A risk assessment is an important step in protecting your workers and your business, as well as complying with the law. It helps you focus on the risks that really matter in your workplace – the ones with the potential to cause harm.
In many instances, straightforward measures can readily control risks, for example, ensuring spillages are cleaned up promptly so people do not slip or cupboard drawers kept closed to ensure people do not trip. For most, that means simple, cheap and effective measures to ensure your most valuable asset – your workforce – is protected.
The law does not expect you to eliminate all risk, but you are required to protect people as far as is ‘reasonably practicable’.
How to assess the risks in your workplace
- Identify the hazards
- Decide who might be harmed and how
- Evaluate the risks and decide on precaution
- Record your findings and implement them
- Review your assessment and update if necessary
What is the difference between a risk assessment and a method statement?
A risk assessment is simply a careful examination of what, in your work, could cause harm to people, so that you can weigh up whether you have enough precautions or whether you should do more.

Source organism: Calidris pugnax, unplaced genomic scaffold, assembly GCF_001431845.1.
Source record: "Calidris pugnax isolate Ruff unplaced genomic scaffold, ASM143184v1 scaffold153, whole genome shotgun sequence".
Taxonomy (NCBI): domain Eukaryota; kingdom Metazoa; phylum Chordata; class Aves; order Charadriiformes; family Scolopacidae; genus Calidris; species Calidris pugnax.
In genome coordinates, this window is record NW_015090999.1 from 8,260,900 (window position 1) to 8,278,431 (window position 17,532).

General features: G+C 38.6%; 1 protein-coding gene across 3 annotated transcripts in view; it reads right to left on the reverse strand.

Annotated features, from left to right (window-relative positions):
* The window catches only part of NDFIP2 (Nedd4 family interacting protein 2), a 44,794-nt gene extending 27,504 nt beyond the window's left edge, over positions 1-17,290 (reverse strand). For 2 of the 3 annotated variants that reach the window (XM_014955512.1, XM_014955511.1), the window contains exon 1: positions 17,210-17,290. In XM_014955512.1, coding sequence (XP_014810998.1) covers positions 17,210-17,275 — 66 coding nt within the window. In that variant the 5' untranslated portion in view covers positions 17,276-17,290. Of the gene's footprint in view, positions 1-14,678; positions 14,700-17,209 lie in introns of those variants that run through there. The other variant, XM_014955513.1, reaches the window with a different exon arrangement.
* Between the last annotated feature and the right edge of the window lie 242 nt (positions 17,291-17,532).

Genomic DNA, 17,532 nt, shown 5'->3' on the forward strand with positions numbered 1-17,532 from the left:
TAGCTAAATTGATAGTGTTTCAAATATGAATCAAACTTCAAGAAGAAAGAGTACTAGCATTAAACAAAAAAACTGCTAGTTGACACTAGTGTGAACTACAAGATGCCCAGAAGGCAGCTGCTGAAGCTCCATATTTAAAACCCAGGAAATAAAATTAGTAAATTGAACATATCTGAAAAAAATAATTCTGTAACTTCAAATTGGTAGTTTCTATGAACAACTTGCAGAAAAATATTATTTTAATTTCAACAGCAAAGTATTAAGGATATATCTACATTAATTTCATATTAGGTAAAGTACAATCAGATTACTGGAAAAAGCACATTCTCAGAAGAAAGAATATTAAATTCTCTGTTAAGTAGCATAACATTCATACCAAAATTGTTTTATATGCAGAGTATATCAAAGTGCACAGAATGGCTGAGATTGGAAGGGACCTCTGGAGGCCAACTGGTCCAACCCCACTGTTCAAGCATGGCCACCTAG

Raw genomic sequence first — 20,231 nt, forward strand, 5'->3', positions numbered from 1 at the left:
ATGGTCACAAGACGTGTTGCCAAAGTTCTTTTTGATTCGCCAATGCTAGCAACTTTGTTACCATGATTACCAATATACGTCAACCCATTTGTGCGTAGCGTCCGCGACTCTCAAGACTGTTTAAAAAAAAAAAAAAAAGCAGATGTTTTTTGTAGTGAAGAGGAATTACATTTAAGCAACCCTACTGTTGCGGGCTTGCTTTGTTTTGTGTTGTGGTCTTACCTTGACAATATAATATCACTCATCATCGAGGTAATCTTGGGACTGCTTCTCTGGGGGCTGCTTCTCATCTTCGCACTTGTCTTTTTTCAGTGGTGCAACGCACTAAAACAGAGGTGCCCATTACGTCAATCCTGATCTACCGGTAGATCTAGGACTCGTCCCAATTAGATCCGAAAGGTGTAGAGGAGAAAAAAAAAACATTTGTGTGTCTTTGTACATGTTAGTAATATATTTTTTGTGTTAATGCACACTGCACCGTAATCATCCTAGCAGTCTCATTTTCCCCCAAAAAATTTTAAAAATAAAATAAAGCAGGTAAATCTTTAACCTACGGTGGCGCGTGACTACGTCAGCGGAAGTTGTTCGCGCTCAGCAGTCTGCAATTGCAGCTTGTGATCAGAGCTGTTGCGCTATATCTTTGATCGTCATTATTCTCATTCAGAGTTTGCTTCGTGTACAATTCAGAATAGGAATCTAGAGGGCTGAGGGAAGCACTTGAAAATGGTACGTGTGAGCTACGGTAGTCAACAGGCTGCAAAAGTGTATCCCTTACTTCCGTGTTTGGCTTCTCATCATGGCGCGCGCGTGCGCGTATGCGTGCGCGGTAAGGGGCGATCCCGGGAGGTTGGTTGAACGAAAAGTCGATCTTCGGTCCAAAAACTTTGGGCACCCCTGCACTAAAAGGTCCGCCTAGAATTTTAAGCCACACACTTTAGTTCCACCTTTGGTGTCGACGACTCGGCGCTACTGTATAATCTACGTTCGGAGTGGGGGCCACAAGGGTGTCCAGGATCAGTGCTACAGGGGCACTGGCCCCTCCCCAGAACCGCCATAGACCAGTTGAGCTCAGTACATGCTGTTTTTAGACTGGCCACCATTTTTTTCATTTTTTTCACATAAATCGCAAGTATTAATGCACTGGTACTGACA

As an employer or self employed person, you must do a risk assessment but you only need to record it if you employee 5 or more people.
A safety method statement is not required by law. It describes in a logical sequence exactly how a job is to be carried out in a safe manner and without risks to health. It includes all the risks identified in the risk assessment and the measures needed to control those risks. This allows the job to be properly planned and resourced.
They are particularly helpful for:
- higher risk complex or unusual work (e.g. steel and formwork erection, demolition or the use of hazardous substances);
- providing information to employees about how the work should be done and the precautions to be taken;
- providing the principal contractor with information to develop the health and safety plan for the construction phase of a project.
Our next Risk Assessment and Method Statement course is on the 9th July at Lampeter University.